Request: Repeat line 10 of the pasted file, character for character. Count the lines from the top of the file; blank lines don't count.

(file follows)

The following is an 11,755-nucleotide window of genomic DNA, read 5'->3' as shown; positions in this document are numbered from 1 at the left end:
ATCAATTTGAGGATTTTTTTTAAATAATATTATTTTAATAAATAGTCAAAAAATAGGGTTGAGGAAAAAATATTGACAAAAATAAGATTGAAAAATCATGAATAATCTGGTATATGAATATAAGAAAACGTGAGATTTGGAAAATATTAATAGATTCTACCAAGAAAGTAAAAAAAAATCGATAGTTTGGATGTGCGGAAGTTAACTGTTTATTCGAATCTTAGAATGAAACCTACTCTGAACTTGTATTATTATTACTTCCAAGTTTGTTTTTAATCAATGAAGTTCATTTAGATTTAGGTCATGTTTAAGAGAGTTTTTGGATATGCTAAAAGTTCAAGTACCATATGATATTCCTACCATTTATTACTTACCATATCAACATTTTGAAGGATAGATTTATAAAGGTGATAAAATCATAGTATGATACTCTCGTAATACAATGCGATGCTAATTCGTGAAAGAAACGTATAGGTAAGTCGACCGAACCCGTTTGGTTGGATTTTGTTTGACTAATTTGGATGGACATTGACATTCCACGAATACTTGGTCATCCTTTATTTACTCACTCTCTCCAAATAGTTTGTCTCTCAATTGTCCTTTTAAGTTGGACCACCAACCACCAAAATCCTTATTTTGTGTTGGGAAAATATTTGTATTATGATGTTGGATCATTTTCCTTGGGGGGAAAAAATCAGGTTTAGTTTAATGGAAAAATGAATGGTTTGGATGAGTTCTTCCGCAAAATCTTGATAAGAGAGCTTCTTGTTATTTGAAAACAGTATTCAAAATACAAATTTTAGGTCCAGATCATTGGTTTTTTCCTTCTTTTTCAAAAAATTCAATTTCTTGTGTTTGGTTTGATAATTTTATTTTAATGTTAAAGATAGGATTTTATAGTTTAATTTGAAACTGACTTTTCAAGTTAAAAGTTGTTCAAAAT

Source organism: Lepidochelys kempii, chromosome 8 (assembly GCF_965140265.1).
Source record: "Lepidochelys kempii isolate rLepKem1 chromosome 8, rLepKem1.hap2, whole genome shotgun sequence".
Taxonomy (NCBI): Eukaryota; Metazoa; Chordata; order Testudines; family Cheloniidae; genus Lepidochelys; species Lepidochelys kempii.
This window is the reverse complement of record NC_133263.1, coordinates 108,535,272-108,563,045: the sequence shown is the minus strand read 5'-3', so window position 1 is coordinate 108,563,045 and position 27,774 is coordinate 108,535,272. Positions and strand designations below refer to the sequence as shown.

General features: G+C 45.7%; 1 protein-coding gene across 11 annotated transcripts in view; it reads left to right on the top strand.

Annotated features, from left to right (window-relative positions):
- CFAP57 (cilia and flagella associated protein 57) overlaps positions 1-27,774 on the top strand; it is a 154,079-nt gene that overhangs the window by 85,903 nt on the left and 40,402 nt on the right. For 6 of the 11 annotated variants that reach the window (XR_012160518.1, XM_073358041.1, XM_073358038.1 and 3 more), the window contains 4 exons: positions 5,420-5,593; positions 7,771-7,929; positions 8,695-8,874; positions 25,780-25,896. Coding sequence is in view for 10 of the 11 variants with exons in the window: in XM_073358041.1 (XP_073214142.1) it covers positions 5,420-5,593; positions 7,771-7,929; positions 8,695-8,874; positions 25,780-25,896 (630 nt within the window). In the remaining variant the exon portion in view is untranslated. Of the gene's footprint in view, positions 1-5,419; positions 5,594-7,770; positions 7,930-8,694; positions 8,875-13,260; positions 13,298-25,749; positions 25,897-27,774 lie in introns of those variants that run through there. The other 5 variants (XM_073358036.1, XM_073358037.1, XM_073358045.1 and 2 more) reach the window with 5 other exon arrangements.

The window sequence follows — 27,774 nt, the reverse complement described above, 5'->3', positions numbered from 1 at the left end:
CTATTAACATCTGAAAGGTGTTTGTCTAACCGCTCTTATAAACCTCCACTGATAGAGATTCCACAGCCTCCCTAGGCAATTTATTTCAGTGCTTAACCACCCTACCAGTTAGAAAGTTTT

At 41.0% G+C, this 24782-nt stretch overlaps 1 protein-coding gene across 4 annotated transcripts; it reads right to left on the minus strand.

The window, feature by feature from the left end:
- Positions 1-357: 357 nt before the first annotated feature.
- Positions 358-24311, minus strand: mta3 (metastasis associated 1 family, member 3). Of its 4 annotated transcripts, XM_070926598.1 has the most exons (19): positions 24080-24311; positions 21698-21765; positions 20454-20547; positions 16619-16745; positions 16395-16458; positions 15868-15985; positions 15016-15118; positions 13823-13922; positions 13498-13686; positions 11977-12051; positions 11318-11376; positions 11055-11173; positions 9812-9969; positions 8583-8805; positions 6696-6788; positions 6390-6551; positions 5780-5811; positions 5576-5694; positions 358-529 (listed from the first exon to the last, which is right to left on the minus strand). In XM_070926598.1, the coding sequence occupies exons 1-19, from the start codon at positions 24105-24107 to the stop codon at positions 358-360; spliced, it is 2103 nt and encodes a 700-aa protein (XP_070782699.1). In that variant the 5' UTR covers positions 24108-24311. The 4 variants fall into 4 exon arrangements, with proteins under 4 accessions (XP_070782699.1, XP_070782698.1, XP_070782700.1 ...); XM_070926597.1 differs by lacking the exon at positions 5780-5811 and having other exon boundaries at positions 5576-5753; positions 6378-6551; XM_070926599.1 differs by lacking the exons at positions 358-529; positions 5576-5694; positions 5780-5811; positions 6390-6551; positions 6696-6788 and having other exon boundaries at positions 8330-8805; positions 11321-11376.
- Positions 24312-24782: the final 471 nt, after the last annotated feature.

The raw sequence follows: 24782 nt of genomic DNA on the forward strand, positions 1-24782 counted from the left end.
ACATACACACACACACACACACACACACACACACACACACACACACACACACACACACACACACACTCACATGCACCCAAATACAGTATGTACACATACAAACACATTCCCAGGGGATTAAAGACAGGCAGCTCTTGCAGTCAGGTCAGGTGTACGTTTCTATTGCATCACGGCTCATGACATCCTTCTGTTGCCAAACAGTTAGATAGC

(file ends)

The window sequence follows — 27,774 nt, the reverse complement described above, 5'->3', positions numbered from 1 at the left end: